Easily Send HTML Email Messages

Compose and send out responsive HTML email messages that render perfectly across a range of email clients and device sizes. Messages are composed using 'Markdown' and a text interpolation system that allows for the injection of evaluated R code within the message body, footer, and subject line. Helper functions let the user insert embedded images, web link buttons, and 'ggplot2' plot objects into the message body. Messages can be sent through an 'SMTP' server or through the 'Mailgun' API service < http://mailgun.com/>.

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Sometimes we need to send out email messages based on the results of automated analysis processes. For these such instances, let's endeavor to send out some pretty-nice-looking HTML email messages. The blastula package makes it easy to send out HTML emails that are a little bit easier on the eyes. As an added bonus we can take advantage of both markdown and R code when composing our email text. The best way to demonstrate this is to just show an example workflow...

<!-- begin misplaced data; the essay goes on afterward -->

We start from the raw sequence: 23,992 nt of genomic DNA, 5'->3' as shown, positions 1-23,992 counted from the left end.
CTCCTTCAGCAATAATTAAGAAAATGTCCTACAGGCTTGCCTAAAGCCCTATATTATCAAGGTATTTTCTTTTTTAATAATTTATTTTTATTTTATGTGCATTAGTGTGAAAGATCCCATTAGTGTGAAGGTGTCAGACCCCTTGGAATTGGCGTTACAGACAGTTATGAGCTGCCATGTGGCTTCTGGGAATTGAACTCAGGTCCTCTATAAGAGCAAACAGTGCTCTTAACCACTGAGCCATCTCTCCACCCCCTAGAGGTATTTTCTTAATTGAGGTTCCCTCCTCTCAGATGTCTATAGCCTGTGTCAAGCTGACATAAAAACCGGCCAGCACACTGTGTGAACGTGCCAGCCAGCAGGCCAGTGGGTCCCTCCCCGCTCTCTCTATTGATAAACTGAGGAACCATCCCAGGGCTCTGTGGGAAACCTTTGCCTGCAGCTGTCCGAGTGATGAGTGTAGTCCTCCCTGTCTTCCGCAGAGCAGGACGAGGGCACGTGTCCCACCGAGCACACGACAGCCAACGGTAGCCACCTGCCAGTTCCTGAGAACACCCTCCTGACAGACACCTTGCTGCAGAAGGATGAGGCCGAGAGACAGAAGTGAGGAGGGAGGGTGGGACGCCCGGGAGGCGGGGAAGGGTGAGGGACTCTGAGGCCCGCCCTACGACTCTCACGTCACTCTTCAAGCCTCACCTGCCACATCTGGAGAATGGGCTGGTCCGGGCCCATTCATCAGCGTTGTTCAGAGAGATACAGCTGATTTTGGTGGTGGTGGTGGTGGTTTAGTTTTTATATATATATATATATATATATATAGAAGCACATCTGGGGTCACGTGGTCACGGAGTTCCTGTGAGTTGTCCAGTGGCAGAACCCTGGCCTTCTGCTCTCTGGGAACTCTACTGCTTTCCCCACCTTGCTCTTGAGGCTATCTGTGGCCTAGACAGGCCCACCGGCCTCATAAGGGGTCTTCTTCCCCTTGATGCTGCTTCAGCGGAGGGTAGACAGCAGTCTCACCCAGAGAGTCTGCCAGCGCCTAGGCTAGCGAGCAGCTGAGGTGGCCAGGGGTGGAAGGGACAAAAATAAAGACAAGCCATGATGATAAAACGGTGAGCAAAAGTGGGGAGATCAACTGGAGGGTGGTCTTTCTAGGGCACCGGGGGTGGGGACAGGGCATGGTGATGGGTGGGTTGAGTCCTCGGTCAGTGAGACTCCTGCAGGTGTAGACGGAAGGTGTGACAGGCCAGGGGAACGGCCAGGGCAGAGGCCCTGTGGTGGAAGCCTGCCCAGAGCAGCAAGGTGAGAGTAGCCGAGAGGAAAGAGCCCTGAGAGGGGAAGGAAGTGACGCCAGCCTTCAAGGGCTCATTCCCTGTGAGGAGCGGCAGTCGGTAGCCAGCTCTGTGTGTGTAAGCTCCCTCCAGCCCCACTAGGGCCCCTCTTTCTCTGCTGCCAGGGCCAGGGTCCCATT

Here's an example that shows a basic workflow for composing the message, previewing the content, creating optional on-disk credentials for email, and sending out the message.

There are 4 main functions in this package:

  • compose_email(): generates the email message content inside the email_message-class object
  • preview_email(): makes the email message created by compose_email() viewable in the RStudio Viewer
  • send_email_out(): sends the HTML-based email to one or more recipients